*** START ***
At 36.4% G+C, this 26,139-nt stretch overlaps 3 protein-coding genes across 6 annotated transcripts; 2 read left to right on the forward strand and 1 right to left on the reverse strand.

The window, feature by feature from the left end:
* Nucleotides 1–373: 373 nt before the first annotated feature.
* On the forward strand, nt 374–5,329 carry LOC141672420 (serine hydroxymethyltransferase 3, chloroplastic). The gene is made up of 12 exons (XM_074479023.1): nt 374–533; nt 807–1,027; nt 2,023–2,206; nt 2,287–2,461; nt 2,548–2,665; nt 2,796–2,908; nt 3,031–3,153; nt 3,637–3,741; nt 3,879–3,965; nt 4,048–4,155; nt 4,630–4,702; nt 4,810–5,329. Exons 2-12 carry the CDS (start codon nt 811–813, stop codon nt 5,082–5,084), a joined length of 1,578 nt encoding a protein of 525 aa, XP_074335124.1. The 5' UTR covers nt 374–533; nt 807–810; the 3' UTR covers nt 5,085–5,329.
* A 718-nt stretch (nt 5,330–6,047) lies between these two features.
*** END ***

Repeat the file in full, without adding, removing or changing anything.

At 36.4% G+C, this 26,139-nt stretch overlaps 3 protein-coding genes across 6 annotated transcripts; 2 read left to right on the forward strand and 1 right to left on the reverse strand.

The window, feature by feature from the left end:
* Nucleotides 1–373: 373 nt before the first annotated feature.
* On the forward strand, nt 374–5,329 carry LOC141672420 (serine hydroxymethyltransferase 3, chloroplastic). The gene is made up of 12 exons (XM_074479023.1): nt 374–533; nt 807–1,027; nt 2,023–2,206; nt 2,287–2,461; nt 2,548–2,665; nt 2,796–2,908; nt 3,031–3,153; nt 3,637–3,741; nt 3,879–3,965; nt 4,048–4,155; nt 4,630–4,702; nt 4,810–5,329. Exons 2-12 carry the CDS (start codon nt 811–813, stop codon nt 5,082–5,084), a joined length of 1,578 nt encoding a protein of 525 aa, XP_074335124.1. The 5' UTR covers nt 374–533; nt 807–810; the 3' UTR covers nt 5,085–5,329.
* A 718-nt stretch (nt 5,330–6,047) lies between these two features.